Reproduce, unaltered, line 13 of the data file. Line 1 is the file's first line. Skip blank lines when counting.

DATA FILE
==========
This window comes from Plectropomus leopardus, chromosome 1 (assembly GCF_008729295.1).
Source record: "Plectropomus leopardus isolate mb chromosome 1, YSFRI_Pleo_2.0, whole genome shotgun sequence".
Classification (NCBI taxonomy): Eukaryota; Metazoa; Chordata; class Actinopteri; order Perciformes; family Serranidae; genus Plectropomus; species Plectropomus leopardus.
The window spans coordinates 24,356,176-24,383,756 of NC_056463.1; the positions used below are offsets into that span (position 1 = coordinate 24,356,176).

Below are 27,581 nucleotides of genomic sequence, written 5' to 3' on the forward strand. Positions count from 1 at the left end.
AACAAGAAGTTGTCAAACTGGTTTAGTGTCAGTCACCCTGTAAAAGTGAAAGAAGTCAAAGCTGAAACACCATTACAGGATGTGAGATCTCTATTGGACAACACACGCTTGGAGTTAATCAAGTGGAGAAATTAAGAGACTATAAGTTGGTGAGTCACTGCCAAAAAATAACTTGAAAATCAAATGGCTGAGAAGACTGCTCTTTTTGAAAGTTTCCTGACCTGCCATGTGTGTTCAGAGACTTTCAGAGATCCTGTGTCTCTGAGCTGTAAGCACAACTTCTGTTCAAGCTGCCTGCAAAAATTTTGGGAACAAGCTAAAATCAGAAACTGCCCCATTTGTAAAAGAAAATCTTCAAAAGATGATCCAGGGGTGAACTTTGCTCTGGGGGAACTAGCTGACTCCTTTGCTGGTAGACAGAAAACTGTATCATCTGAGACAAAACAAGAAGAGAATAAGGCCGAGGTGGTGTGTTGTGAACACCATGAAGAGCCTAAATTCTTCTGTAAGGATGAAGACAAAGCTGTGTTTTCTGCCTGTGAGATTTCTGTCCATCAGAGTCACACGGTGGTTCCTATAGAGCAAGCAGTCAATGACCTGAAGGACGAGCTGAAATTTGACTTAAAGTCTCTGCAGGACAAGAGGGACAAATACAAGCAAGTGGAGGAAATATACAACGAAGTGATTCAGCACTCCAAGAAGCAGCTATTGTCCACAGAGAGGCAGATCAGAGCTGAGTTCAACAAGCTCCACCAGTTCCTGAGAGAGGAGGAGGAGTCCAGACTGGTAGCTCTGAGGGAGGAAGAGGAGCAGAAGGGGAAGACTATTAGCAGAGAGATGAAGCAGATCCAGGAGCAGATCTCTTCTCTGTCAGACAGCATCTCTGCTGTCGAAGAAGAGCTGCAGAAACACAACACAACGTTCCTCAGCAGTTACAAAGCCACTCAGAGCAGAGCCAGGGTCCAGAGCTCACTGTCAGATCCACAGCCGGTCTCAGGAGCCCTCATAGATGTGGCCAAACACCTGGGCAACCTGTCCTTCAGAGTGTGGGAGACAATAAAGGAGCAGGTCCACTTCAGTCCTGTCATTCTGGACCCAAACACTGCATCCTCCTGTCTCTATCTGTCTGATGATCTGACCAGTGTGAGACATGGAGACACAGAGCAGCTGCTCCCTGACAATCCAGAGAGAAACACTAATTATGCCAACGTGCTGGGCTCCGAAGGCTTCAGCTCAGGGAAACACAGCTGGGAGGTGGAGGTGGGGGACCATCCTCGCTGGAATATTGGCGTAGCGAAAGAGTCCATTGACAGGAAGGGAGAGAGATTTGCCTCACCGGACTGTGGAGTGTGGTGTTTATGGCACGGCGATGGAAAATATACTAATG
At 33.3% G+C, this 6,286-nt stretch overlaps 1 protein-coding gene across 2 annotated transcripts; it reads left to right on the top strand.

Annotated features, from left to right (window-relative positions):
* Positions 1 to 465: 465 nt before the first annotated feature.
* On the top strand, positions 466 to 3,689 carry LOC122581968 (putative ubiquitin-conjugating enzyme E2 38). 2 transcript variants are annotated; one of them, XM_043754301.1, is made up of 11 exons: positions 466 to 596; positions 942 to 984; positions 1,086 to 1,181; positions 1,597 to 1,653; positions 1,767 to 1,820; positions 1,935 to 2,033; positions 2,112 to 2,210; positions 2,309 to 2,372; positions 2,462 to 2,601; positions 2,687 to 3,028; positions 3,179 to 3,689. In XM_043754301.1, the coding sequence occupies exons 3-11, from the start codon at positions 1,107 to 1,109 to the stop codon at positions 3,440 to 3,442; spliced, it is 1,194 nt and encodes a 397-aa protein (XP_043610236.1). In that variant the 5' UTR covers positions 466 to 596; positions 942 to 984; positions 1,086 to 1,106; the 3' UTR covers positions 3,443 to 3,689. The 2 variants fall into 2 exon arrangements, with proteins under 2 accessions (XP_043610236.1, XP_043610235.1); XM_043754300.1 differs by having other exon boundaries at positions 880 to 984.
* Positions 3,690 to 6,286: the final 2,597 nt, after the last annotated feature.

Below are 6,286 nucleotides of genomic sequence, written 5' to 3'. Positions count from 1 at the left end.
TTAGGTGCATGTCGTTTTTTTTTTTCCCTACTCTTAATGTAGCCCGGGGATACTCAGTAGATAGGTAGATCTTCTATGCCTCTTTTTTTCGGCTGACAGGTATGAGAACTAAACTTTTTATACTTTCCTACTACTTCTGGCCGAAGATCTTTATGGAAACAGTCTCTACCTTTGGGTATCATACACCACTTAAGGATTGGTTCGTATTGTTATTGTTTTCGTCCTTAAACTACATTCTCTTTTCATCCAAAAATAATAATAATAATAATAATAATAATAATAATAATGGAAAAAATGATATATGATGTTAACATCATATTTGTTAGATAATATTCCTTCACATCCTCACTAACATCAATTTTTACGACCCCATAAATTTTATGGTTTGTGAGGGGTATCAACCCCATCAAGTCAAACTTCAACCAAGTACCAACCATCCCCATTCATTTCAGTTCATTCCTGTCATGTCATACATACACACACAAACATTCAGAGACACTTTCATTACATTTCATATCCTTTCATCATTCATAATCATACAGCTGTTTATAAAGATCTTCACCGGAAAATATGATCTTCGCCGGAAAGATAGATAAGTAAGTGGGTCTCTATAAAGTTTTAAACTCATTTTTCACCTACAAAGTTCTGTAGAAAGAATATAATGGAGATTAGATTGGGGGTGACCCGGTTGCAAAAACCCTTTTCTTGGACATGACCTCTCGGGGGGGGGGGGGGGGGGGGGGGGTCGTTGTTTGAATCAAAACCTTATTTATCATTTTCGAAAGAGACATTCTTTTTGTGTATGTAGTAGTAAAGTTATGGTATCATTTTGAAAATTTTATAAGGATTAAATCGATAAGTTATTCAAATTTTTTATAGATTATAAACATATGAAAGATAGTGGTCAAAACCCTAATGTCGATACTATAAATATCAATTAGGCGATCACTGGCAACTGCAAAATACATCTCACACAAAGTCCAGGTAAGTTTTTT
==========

TTAGGTGCATGTCGTTTTTTTTTTTCCCTACTCTTAATGTAGCCCGGGGATACTCAGTAGATAGGTAGATCTTCTATGCCTCTTTTTTTCGGCTGACAGGTATGAGAACTAAACTTTTTATACTTTCCTACTACTTCTGGCCGAAGATCTTTATGGAAACAGTCTCTACCTTTGGGTATCATACACCACTTAAGGATTGGTTCGTATTGTTATTGTTTTCGTCCTTAAACTACATTCTCTTTTCATCCAAAAATAATAATAATAATAATAATAATAATAATAATAATGGAAAAAATGATATATGATGTTAACATCATATTTGTTAGATAATATTCCTTCACATCCTCACTAACATCAATTTTTACGACCCCATAAATTTTATGGTTTGTGAGGGGTATCAACCCCATCAAGTCAAACTTCAACCAAGTACCAACCATCCCCATTCATTTCAGTTCATTCCTGTCATGTCATACATACACACACAAACATTCAGAGACACTTTCATTACATTTCATATCCTTTCATCATTCATAATCATACAGCTGTTTATAAAGATCTTCACCGGAAAATATGATCTTCGCCGGAAAGATAGATAAGTAAGTGGGTCTCTATAAAGTTTTAAACTCATTTTTCACCTACAAAGTTCTGTAGAAAGAATATAATGGAGATTAGATTGGGGGTGACCCGGTTGCAAAAACCCTTTTCTTGGACATGACCTCTCGGGGGGGGGGGGGGGGGGGGGGGGTCGTTGTTTGAATCAAAACCTTATTTATCATTTTCGAAAGAGACATTCTTTTTGTGTATGTAGTAGTAAAGTTATGGTATCATTTTGAAAATTTTATAAGGATTAAATCGATAAGTTATTCAAATTTTTTATAGATTATAAACATATGAAAGATAGTGGTCAAAACCCTAATGTCGATACTATAAATATCAATTAGGCGATCACTGGCAACTGCAAAATACATCTCACACAAAGTCCAGGTAAGTTTTTT